MONTREAL — An air passenger rights advocate is suing the Canadian Transportation Agency and Air Transat over decisions related to incidents last summer that left hundreds of passengers stranded on the tarmac for hours.
Gabor Lukacs is asking the Federal Court of Appeal in Halifax to overturn the regulator’s decision in November to waive the $295,000 fine it imposed after finding the Montreal-based airline had committed several violations of transportation rules.
Lukacs said the fine was just a “slap on the wrist” that is far below the level included in its enforcement manual.
“The penalty is unfit and unreasonable in light of the seriousness of the violations, the extreme suffering they have caused to passengers,” said the 12-page application.
He added that there is no deterrent value if fines are reduced by the amounts passengers receive in compensation.
In his application, Lukacs said the administrative penalty amounted to just five per cent of the maximum available fine even though the regulator found Air Transat committed 590 violations that captured international attention.
And by waiving the fine, “public money” owed to the government is diverted to passengers as compensation.
Lukacs wants the penalty overturned and sent back to the CTA for reassessment. He is also asking the court to rule that the regulator doesn’t have the authority to waive penalties for violations.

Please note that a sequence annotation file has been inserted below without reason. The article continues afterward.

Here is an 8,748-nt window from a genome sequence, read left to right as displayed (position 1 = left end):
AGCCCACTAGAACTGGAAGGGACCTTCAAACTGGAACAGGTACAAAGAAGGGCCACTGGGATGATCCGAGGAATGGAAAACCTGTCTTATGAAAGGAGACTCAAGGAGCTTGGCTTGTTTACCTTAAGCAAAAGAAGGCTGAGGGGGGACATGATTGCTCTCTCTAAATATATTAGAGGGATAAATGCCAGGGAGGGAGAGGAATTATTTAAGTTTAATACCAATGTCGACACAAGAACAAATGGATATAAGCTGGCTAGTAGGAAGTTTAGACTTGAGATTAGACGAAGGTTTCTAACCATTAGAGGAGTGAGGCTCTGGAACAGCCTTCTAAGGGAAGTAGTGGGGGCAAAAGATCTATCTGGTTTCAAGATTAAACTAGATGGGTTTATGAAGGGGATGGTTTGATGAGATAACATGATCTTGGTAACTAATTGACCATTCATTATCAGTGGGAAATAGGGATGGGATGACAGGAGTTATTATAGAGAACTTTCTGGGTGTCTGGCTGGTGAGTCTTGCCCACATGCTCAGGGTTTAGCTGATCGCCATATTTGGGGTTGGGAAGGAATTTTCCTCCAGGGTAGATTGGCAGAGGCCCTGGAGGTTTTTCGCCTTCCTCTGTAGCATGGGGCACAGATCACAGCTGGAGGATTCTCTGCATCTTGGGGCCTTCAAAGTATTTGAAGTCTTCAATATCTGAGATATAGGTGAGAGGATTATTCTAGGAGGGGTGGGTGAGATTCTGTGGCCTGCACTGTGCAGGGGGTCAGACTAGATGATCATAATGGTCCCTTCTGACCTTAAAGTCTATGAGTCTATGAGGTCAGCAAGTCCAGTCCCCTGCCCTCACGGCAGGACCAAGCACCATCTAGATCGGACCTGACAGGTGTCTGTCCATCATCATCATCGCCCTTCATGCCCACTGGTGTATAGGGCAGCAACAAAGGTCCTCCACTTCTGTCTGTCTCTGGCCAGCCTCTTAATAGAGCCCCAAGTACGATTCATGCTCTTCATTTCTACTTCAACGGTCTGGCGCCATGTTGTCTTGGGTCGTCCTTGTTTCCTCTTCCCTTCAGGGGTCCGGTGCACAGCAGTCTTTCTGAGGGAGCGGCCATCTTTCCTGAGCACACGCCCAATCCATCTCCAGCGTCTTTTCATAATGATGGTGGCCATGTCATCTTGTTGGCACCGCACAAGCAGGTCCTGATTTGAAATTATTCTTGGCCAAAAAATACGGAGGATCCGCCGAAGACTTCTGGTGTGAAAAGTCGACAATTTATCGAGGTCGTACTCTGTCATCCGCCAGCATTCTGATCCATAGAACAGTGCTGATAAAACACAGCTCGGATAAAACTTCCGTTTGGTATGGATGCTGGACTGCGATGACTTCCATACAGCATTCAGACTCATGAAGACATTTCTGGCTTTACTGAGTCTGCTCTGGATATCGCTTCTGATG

Nearly 600 passengers were kept on board two flights arriving from Europe that were diverted to the Ottawa airport on July 31 due to bad weather.
Passengers were trapped aboard the jets for about five hours and testified at public hearings about sweltering heat, a lack of water and the stench of vomit in the cabin.
The Air Transat flights were just two of 20 large planes that were diverted following the closure of Trudeau International Airport in Montreal and Toronto’s Pearson International Airport. One of the aircraft was the double-decker Airbus A380.
The unscheduled arrivals put pressure on Ottawa airport, which struggled to refuel the aircraft amid a breakdown in communication.
The CTA declined to comment about the lawsuit because it is before the courts.
Air Transat declined to comment on the lawsuit but said it will pay $500 to each passenger on four flights diverted to Ottawa that day, including two that weren’t investigated by the CTA.
Spokesman Christophe Hennebelle said the company has processed payments that represent more than 80 per cent of the imposed fine.
“We are paying the difference to the CTA, but will nevertheless pursue our efforts to pay the full $500 to every single of our passengers for the four flights,” he wrote in an email.
During the hearing, the airline said the events were the result of a confluence of factors beyond its control that is comparable to a force majeure event.
However, in its ruling the CTA said Transat tariff rules require it to offer drinks and snacks and consider whether or not to let passengers disembark after a 90-minute delay.
The agency also determined that it had no statutory authority to award compensation to passengers for inconvenience or pain and suffering.
In addition to compensating passengers for expenses incurred, it ordered Air Transat to properly train employees, including pilots, about their obligations under Air Transportation Regulations.